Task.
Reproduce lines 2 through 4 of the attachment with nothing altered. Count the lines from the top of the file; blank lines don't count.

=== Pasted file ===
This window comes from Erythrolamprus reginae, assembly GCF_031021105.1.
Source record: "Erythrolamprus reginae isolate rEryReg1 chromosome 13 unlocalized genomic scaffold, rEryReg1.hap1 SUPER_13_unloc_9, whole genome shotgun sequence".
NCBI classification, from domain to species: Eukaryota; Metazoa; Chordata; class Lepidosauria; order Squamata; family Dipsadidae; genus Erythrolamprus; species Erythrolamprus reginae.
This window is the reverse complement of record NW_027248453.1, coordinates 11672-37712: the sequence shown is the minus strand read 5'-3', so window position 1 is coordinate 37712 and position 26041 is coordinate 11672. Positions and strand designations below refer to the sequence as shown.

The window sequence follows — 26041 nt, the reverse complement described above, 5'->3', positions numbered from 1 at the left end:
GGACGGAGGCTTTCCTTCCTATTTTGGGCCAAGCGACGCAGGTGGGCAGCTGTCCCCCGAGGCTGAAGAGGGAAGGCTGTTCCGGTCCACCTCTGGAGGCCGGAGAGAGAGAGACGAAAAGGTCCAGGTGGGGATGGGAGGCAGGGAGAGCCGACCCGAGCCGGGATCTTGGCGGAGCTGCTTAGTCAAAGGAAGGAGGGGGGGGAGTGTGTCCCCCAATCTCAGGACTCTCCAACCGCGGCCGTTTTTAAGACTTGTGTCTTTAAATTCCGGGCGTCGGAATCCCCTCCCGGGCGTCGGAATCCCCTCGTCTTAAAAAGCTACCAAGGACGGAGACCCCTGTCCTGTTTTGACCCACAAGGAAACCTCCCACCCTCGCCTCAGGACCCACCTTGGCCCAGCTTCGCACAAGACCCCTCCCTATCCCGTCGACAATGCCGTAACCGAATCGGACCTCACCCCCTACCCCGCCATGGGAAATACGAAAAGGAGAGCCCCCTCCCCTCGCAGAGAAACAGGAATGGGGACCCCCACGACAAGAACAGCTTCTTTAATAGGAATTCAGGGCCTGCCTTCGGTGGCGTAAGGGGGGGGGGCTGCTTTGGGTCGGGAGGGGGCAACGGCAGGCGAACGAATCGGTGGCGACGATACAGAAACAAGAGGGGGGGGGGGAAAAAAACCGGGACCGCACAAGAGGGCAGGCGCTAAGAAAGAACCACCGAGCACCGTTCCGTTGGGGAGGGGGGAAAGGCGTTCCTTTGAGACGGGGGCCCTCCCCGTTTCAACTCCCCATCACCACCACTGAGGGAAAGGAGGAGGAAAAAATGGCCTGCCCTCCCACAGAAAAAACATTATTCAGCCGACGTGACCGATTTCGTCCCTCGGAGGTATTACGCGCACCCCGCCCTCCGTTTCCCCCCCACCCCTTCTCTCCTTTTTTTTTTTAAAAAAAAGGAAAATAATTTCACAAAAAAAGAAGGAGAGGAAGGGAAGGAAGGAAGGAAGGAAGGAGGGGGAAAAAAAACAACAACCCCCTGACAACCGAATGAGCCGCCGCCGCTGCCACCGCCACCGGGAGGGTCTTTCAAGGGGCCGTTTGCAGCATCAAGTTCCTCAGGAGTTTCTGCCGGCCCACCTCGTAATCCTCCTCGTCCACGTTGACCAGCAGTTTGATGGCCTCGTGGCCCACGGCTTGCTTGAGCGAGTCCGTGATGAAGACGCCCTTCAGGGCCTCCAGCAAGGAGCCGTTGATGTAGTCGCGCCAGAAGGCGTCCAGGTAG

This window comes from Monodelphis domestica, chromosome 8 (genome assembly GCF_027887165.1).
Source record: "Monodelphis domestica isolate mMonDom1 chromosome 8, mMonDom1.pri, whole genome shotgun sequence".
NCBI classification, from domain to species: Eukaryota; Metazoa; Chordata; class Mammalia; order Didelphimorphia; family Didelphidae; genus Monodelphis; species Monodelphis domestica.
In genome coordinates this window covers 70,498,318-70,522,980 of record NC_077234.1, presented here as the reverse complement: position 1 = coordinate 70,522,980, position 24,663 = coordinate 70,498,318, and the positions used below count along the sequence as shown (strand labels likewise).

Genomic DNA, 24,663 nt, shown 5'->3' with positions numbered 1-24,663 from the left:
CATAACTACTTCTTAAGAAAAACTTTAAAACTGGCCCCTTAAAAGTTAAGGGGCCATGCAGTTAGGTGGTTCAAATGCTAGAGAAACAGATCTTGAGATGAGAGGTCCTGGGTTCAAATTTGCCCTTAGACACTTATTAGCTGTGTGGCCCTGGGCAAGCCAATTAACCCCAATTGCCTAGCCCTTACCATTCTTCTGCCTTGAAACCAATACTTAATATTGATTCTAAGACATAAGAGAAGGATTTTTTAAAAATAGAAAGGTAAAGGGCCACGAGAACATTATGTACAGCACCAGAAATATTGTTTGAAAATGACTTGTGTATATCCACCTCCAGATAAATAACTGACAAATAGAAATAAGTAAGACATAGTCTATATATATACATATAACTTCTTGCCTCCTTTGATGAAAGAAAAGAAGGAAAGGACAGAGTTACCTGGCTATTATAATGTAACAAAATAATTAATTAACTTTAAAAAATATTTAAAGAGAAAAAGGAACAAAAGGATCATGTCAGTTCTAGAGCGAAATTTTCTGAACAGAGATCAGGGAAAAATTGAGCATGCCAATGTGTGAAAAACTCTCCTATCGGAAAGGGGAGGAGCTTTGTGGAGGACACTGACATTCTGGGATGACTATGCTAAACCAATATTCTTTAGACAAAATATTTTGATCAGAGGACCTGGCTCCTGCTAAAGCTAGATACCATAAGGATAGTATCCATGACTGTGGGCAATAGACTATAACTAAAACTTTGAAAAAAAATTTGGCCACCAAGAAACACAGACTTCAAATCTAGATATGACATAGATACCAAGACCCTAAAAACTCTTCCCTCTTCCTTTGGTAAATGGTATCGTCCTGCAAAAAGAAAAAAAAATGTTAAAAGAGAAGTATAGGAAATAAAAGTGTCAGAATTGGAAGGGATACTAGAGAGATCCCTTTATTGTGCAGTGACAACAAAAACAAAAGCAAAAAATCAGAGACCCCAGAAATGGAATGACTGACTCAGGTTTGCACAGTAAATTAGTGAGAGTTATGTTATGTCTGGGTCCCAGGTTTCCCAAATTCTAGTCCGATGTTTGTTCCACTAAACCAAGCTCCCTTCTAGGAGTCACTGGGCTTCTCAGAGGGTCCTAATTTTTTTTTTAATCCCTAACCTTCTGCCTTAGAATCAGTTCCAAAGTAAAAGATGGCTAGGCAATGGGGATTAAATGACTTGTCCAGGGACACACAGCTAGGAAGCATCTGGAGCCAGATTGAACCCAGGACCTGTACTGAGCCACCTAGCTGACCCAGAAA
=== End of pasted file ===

Source record: "Erythrolamprus reginae isolate rEryReg1 chromosome 13 unlocalized genomic scaffold, rEryReg1.hap1 SUPER_13_unloc_9, whole genome shotgun sequence".
NCBI classification, from domain to species: Eukaryota; Metazoa; Chordata; class Lepidosauria; order Squamata; family Dipsadidae; genus Erythrolamprus; species Erythrolamprus reginae.
This window is the reverse complement of record NW_027248453.1, coordinates 11672-37712: the sequence shown is the minus strand read 5'-3', so window position 1 is coordinate 37712 and position 26041 is coordinate 11672. Positions and strand designations below refer to the sequence as shown.